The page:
New Lagos VAT and anti-open grazing bills get Registered Political parties backing.


The Lagos chapter of the Inter-Party Advisory Council of Nigeria (IPAC), an umbrella body of registered political parties, has thrown its weight behind the Lagos House of Assembly for passing the value-added tax (VAT) and anti-open grazing bills.

The body described the bills as “timely and met the yearnings of the people.”

The body’s publicity secretary , Abiodun Salami, IPAC disclosed this in a statement on Friday in Lagos.

He noted that the Lagos lawmakers’ action was a bold step towards bringing a harmonious relationship among the ethnic groups in the state.

“The bills would not only enhance the economy of the state but also guide against lawlessness. With the anti-open grazing bill, the peaceful coexistence of farmers and herders would further promote unity and development,” said the IPAC scribe. “The VAT bill is long overdue, and we support the action of the lawmakers because the bill would promote fiscal federalism, which the people have been yearning for.”

IPAC further noted that “the VAT bill is long overdue for us in Lagos because the majority of the monies collected as VAT by the federal government were from Lagos.”

IPAC explained that despite Lagos’ huge contributions to VAT, the federal government only allocated a meagre sum to the state, “which is unacceptable, painful and a huge loss to the state.”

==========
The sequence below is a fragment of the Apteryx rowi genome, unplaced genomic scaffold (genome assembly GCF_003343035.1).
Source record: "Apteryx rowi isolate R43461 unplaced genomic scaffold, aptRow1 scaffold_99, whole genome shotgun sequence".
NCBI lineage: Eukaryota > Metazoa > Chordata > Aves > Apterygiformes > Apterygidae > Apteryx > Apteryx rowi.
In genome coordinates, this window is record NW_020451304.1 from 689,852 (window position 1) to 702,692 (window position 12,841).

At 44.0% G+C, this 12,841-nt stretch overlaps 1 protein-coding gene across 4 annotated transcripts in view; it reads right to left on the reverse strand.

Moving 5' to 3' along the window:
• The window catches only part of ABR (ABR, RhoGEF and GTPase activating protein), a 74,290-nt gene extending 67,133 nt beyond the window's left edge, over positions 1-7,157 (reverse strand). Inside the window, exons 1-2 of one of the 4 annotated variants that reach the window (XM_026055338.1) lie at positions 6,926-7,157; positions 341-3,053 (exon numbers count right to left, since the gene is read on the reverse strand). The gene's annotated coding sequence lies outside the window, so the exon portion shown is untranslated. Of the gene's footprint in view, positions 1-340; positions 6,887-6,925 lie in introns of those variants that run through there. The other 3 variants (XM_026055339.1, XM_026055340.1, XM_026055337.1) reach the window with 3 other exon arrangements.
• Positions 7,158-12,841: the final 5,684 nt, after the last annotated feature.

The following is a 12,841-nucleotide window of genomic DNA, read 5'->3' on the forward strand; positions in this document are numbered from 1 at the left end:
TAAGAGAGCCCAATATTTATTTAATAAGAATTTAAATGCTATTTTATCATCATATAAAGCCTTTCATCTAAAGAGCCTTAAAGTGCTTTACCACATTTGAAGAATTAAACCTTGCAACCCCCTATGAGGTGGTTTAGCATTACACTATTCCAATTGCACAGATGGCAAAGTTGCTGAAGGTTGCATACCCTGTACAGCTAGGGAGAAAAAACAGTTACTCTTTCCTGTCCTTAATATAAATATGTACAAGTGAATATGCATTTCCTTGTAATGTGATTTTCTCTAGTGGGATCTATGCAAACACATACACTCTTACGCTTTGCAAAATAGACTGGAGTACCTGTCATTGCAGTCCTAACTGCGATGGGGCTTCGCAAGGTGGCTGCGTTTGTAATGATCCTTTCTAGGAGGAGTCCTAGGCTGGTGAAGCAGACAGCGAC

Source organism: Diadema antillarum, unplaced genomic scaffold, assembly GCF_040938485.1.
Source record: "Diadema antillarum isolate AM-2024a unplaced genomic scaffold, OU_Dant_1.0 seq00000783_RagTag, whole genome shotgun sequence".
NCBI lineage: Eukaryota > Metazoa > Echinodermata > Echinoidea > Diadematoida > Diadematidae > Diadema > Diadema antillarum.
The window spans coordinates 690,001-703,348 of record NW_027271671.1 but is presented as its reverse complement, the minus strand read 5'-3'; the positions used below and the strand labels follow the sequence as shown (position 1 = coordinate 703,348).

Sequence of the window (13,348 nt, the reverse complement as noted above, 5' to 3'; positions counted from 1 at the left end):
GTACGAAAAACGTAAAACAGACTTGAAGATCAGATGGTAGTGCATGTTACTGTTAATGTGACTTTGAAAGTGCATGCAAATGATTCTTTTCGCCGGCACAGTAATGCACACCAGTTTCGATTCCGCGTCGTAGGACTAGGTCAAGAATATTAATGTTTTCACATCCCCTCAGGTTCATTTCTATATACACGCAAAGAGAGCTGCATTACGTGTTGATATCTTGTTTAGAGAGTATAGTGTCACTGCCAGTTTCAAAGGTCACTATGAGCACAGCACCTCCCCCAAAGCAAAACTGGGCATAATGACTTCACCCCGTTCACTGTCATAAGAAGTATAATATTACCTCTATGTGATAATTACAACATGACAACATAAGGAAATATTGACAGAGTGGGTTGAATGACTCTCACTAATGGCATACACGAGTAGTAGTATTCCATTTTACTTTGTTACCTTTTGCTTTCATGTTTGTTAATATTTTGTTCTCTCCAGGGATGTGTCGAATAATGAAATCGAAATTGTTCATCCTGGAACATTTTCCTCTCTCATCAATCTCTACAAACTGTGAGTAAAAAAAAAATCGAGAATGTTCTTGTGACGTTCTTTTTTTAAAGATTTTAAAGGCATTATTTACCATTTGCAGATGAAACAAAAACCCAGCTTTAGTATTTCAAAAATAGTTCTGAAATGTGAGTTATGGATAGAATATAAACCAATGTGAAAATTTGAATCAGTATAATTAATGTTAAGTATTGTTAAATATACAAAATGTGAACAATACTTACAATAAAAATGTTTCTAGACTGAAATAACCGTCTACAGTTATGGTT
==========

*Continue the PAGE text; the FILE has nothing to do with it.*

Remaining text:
The group expressed confidence in the quick assent to the bills by Governor Babajide Sanwo-Olu.

“Now that the bill has been passed and which is certain to be assented to quickly by the governor, development will continue to spread across the state because Lagos will have more money to execute more infrastructural projects in all areas of the state,” Mr Salami reasoned. “The Anti-Open Grazing bill will also promote the economics of cattle rearing and crop farming. It is a bill which benefits both the pastoralists and crop farmers in the state.”

IPAC also commended the Speaker of the House, Mudashiru Obasa, for his leadership in ensuring that the assembly remained “above the common standard.”


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